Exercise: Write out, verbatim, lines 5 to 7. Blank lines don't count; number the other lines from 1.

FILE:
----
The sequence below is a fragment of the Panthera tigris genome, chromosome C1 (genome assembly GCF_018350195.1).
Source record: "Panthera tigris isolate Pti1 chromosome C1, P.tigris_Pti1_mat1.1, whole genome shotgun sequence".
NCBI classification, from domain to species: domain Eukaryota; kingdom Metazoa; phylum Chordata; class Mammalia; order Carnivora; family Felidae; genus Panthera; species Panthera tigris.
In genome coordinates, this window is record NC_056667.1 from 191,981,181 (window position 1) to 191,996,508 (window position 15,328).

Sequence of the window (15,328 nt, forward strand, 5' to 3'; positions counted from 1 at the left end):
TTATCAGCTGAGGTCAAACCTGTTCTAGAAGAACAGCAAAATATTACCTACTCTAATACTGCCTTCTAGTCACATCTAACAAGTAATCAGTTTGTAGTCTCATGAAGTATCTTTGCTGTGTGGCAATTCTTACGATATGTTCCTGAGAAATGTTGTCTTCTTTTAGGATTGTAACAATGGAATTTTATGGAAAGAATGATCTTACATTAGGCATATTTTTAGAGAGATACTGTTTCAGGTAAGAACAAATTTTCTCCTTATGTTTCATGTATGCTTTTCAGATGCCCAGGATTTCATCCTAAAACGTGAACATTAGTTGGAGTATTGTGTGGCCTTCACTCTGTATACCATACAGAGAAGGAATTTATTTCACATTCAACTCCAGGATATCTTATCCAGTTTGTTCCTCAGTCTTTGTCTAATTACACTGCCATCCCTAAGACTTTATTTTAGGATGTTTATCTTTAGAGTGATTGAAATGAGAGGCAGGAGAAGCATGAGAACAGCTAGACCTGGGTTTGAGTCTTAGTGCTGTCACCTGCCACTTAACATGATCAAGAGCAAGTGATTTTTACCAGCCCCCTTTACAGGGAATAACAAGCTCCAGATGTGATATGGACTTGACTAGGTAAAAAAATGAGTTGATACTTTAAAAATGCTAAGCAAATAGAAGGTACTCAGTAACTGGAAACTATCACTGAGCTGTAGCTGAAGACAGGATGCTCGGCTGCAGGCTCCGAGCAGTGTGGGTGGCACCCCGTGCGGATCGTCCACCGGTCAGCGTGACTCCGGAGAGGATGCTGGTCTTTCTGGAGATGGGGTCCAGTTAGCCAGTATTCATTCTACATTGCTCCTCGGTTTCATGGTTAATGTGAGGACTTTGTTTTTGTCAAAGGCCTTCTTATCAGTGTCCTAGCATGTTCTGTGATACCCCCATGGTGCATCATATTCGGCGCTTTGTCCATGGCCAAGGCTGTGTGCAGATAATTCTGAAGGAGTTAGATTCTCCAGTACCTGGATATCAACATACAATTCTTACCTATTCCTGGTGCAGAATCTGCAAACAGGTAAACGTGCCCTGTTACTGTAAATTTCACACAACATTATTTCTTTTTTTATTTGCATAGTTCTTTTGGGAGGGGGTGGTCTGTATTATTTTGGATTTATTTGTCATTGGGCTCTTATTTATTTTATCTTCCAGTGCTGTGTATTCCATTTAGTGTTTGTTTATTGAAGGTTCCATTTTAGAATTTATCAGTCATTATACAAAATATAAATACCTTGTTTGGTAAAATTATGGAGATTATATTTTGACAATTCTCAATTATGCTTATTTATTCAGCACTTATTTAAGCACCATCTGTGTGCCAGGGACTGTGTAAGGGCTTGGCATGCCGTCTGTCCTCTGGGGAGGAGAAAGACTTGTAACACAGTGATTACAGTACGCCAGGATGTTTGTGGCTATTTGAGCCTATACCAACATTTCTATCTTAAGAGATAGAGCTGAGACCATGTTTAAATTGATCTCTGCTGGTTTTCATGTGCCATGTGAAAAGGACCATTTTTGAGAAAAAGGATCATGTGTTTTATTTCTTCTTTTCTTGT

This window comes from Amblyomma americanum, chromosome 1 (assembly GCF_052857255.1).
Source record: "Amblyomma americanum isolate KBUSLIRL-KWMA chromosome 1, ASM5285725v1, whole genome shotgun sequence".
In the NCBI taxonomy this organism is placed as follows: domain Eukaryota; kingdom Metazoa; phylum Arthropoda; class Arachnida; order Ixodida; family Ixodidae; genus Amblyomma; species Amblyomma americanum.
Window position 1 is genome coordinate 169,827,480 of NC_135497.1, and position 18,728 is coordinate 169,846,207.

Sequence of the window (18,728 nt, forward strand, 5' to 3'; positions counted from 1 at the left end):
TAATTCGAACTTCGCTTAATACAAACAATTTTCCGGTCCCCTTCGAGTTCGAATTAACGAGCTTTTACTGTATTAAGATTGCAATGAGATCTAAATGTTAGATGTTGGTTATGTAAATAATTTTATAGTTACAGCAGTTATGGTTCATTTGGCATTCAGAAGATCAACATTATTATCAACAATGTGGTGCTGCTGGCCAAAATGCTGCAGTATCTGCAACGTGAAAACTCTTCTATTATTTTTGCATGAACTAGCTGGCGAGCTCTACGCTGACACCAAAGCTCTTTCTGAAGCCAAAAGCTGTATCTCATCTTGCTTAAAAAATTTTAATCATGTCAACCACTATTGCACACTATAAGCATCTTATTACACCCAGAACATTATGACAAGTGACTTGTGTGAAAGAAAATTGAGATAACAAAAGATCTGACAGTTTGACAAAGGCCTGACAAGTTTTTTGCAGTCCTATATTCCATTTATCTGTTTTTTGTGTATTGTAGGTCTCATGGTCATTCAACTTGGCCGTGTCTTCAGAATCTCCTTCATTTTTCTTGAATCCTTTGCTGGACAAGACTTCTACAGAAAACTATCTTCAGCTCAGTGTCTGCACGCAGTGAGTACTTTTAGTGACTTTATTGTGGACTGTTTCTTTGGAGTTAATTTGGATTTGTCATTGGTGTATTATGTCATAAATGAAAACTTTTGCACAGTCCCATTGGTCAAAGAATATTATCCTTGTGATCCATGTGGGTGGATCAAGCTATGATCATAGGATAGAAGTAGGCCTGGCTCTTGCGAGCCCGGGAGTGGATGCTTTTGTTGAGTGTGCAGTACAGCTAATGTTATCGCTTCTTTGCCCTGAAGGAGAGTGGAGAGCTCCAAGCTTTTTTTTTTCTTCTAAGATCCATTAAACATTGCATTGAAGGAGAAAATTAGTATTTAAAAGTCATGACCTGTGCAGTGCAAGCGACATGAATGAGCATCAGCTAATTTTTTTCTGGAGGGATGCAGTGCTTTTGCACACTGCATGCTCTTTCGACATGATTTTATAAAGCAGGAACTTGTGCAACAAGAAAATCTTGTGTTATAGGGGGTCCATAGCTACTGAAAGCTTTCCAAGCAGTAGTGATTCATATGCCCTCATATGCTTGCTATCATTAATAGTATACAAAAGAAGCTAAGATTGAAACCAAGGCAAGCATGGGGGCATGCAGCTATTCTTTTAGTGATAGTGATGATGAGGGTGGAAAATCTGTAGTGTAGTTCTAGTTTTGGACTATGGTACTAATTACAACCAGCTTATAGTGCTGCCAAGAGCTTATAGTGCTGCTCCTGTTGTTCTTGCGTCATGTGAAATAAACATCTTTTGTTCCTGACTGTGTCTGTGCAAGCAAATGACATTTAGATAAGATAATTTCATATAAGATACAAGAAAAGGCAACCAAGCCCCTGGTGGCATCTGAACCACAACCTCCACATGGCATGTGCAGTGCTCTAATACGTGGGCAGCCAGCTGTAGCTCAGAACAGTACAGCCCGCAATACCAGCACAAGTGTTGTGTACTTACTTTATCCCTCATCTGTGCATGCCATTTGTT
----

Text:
Sequence of the window (15,328 nt, forward strand, 5' to 3'; positions counted from 1 at the left end):
TTATCAGCTGAGGTCAAACCTGTTCTAGAAGAACAGCAAAATATTACCTACTCTAATACTGCCTTCTAGTCACATCTAACAAGTAATCAGTTTGTAGTCTCATGAAGTATCTTTGCTGTGTGGCAATTCTTACGATATGTTCCTGAGAAATGTTGTCTTCTTTTAGGATTGTAACAATGGAATTTTATGGAAAGAATGATCTTACATTAGGCATATTTTTAGAGAGATACTGTTTCAGGTAAGAACAAATTTTCTCCTTATGTTTCATGTATGCTTTTCAGATGCCCAGGATTTCATCCTAAAACGTGAACATTAGTTGGAGTATTGTGTGGCCTTCACTCTGTATACCATACAGAGAAGGAATTTATTTCACATTCAACTCCAGGATATCTTATCCAGTTTGTTCCTCAGTCTTTGTCTAATTACACTGCCATCCCTAAGACTTTATTTTAGGATGTTTATCTTTAGAGTGATTGAAATGAGAGGCAGGAGAAGCATGAGAACAGCTAGACCTGGGTTTGAGTCTTAGTGCTGTCACCTGCCACTTAACATGATCAAGAGCAAGTGATTTTTACCAGCCCCCTTTACAGGGAATAACAAGCTCCAGATGTGATATGGACTTGACTAGGTAAAAAAATGAGTTGATACTTTAAAAATGCTAAGCAAATAGAAGGTACTCAGTAACTGGAAACTATCACTGAGCTGTAGCTGAAGACAGGATGCTCGGCTGCAGGCTCCGAGCAGTGTGGGTGGCACCCCGTGCGGATCGTCCACCGGTCAGCGTGACTCCGGAGAGGATGCTGGTCTTTCTGGAGATGGGGTCCAGTTAGCCAGTATTCATTCTACATTGCTCCTCGGTTTCATGGTTAATGTGAGGACTTTGTTTTTGTCAAAGGCCTTCTTATCAGTGTCCTAGCATGTTCTGTGATACCCCCATGGTGCATCATATTCGGCGCTTTGTCCATGGCCAAGGCTGTGTGCAGATAATTCTGAAGGAGTTAGATTCTCCAGTACCTGGATATCAACATACAATTCTTACCTATTCCTGGTGCAGAATCTGCAAACAGGTAAACGTGCCCTGTTACTGTAAATTTCACACAACATTATTTCTTTTTTTATTTGCATAGTTCTTTTGGGAGGGGGTGGTCTGTATTATTTTGGATTTATTTGTCATTGGGCTCTTATTTATTTTATCTTCCAGTGCTGTGTATTCCATTTAGTGTTTGTTTATTGAAGGTTCCATTTTAGAATTTATCAGTCATTATACAAAATATAAATACCTTGTTTGGTAAAATTATGGAGATTATATTTTGACAATTCTCAATTATGCTTATTTATTCAGCACTTATTTAAGCACCATCTGTGTGCCAGGGACTGTGTAAGGGCTTGGCATGCCGTCTGTCCTCTGGGGAGGAGAAAGACTTGTAACACAGTGATTACAGTACGCCAGGATGTTTGTGGCTATTTGAGCCTATACCAACATTTCTATCTTAAGAGATAGAGCTGAGACCATGTTTAAATTGATCTCTGCTGGTTTTCATGTGCCATGTGAAAAGGACCATTTTTGAGAAAAAGGATCATGTGTTTTATTTCTTCTTTTCTTGT

This window comes from Amblyomma americanum, chromosome 1 (assembly GCF_052857255.1).